African-American Health Concerns: Sickle Cell Anemia

If your child is African-American, he may be at risk for sickle cell anemia. Here's what you need to know.

A doctor checking an African American baby for sickle cell anemia

The African-American population in the U.S. has a higher incidence of many common health complications. For instance, the incidence of diabetes is about 70 percent higher than for the Caucasian population. High blood pressure is also more common, with a higher risk of resultant stroke and heart attack. Much of this disparity can be traced to inequality of access to health care.

The significantly higher rates of sickle cell anemia within the African-American community, however, are based on a specific genetic risk. One out of 12 African Americans carries the sickle cell gene, referred to as “sickle cell trait,” but does not have symptoms of the disease. When two sickle cell carriers conceive, there is a 25 percent chance that the child will have sickle cell anemia, so its important for those with sickle cell trait to receive genetic counseling as they reach adulthood.

About Sickle Cell Anemia

Normal red blood cells are donut-shaped, allowing them to pass through even the smallest blood vessels without difficulty and to carry the optimal amount of oxygen to every part of the body. Sickle cell anemia is so named because red blood cells are shaped like a sickle. Its harder for these irregularly shaped cells to move through the bloodstream, resulting in a decrease in the oxygen distributed through the body.

Screening and Incidence

Although sickle cell anemia is most common in African Americans, children of Latino ethnicity, as well as those of Arabic, Italian, and Asian-Indian ancestry, are also at higher risk. The incidence for the disease is estimated to be one in 500 in the African-American population, and one in 1,000 to 1,400 in the Latino population.

Currently, all children born in the U.S. are tested for sickle cell anemia and sickle cell trait as part of state-mandated newborn screening, and the hospital forwards test results to the child’s pediatrician. If you did not receive records, your child’s doctor should be able to access the information from the state department of health. If you do not know where your child was born, you should request additional screening. Any child born outside the U.S., particularly children born in Africa, should be screened for the sickle cell trait.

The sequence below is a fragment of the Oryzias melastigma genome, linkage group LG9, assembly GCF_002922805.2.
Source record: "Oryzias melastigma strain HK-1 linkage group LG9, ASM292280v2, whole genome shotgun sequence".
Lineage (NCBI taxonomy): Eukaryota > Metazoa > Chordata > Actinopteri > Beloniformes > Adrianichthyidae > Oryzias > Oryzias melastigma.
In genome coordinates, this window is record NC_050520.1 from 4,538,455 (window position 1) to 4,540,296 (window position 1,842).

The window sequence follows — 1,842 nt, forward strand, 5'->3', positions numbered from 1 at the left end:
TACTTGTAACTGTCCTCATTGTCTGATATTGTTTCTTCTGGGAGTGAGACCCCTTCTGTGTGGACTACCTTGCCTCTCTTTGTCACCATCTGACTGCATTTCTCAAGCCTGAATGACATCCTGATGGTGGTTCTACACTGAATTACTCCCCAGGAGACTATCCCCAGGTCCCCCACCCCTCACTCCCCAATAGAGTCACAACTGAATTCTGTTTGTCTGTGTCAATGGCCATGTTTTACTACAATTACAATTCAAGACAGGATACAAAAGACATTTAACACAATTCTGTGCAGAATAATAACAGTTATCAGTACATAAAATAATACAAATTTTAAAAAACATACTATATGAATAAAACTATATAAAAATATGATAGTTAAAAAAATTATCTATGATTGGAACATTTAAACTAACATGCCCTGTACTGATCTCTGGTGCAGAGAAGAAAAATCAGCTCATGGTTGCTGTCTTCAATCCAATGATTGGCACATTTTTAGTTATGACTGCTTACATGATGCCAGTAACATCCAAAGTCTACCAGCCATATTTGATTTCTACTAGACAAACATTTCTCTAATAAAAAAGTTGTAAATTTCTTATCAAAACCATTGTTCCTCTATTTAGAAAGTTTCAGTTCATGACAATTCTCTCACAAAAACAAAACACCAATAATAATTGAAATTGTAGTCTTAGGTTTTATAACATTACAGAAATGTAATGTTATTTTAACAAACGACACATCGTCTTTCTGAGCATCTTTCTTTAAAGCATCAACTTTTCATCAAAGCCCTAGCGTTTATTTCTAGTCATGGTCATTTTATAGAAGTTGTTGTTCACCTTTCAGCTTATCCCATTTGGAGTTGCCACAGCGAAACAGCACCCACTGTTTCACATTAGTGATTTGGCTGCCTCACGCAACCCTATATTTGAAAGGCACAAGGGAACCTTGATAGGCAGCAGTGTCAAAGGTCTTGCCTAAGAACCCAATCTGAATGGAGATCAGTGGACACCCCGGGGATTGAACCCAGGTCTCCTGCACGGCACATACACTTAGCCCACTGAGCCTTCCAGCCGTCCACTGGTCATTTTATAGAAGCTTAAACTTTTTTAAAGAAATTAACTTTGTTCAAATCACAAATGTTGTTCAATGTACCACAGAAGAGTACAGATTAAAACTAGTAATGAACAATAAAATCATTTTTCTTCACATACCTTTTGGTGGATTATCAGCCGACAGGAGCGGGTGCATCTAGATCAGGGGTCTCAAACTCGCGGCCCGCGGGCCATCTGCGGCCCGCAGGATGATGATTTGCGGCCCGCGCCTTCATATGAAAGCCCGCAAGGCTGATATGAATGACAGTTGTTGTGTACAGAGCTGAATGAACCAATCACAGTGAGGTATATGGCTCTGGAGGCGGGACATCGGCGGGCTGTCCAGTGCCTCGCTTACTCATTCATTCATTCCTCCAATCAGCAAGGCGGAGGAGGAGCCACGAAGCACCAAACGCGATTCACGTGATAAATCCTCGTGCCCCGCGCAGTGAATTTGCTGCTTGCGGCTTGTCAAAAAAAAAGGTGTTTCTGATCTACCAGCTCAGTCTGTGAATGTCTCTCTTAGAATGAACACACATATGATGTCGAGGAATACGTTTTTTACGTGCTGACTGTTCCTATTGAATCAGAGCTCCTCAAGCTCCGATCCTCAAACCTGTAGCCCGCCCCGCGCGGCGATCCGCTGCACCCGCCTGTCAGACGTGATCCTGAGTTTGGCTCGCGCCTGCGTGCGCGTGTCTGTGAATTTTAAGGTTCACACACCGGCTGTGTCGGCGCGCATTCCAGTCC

Disease Complications and Treatment

In addition to anemia (resulting in chronic fatigue), patients with sickle cell disease (not trait) may have other complications. One of the most common is an increased risk of infection, particularly from bacteria that cause pneumonia. Vaccines for pneumococcus and haemophilus influenza B, given as early as two months of age, may reduce this risk. Children younger than six are often treated daily with penicillin to prevent serious pneumococcal infection.

Blood vessel blockage may cause swelling of the hands and feet in infants. Restricted blood flow through major organs or body parts (including in the chest, belly, joints, and bones) can cause episodes of severe pain, known as painful crisis. The pain is generally managed with medications and, sometimes, IV fluids. As the blood cells break down in the body, children may have jaundice, gallstones, and blood in the urine.

Long-term, a decrease in red blood cell flow and production may result in slower growth rates, frequently leading to a delay in the onset of puberty. Individuals are often treated with daily folic acid, which helps the body to make new red blood cells.

If you have a child diagnosed with sickle cell anemia, he’ll have the best long-term outcome if treated and monitored at a regional sickle cell center. Health care providers at these centers are familiar with the latest research and will optimize treatment. With good health care, children and adults with sickle cell anemia can generally lead healthy, comfortable, productive lives.

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